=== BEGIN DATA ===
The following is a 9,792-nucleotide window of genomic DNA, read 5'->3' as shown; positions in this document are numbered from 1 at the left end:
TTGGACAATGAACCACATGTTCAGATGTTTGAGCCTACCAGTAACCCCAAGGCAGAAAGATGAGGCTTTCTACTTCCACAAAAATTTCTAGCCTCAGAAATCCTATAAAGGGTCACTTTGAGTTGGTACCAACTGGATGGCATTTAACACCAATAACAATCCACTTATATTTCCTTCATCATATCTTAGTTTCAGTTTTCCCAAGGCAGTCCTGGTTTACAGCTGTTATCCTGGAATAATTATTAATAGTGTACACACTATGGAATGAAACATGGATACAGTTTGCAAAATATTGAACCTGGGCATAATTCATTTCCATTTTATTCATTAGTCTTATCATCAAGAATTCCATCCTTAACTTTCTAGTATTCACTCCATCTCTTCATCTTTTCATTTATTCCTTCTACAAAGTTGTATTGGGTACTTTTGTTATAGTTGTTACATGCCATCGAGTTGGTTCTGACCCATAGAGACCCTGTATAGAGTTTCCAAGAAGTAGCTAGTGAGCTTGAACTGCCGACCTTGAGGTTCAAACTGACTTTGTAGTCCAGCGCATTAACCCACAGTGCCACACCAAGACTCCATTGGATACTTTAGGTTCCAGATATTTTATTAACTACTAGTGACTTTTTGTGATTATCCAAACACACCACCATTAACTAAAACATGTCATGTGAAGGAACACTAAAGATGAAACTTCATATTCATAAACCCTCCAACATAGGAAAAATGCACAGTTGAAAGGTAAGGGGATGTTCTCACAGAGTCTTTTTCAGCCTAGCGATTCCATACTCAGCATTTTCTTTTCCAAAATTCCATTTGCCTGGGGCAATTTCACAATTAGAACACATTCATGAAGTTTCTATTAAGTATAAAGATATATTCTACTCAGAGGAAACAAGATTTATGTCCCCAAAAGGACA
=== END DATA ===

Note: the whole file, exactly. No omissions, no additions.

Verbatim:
The following is a 9,792-nucleotide window of genomic DNA, read 5'->3' as shown; positions in this document are numbered from 1 at the left end:
TTGGACAATGAACCACATGTTCAGATGTTTGAGCCTACCAGTAACCCCAAGGCAGAAAGATGAGGCTTTCTACTTCCACAAAAATTTCTAGCCTCAGAAATCCTATAAAGGGTCACTTTGAGTTGGTACCAACTGGATGGCATTTAACACCAATAACAATCCACTTATATTTCCTTCATCATATCTTAGTTTCAGTTTTCCCAAGGCAGTCCTGGTTTACAGCTGTTATCCTGGAATAATTATTAATAGTGTACACACTATGGAATGAAACATGGATACAGTTTGCAAAATATTGAACCTGGGCATAATTCATTTCCATTTTATTCATTAGTCTTATCATCAAGAATTCCATCCTTAACTTTCTAGTATTCACTCCATCTCTTCATCTTTTCATTTATTCCTTCTACAAAGTTGTATTGGGTACTTTTGTTATAGTTGTTACATGCCATCGAGTTGGTTCTGACCCATAGAGACCCTGTATAGAGTTTCCAAGAAGTAGCTAGTGAGCTTGAACTGCCGACCTTGAGGTTCAAACTGACTTTGTAGTCCAGCGCATTAACCCACAGTGCCACACCAAGACTCCATTGGATACTTTAGGTTCCAGATATTTTATTAACTACTAGTGACTTTTTGTGATTATCCAAACACACCACCATTAACTAAAACATGTCATGTGAAGGAACACTAAAGATGAAACTTCATATTCATAAACCCTCCAACATAGGAAAAATGCACAGTTGAAAGGTAAGGGGATGTTCTCACAGAGTCTTTTTCAGCCTAGCGATTCCATACTCAGCATTTTCTTTTCCAAAATTCCATTTGCCTGGGGCAATTTCACAATTAGAACACATTCATGAAGTTTCTATTAAGTATAAAGATATATTCTACTCAGAGGAAACAAGATTTATGTCCCCAAAAGGACA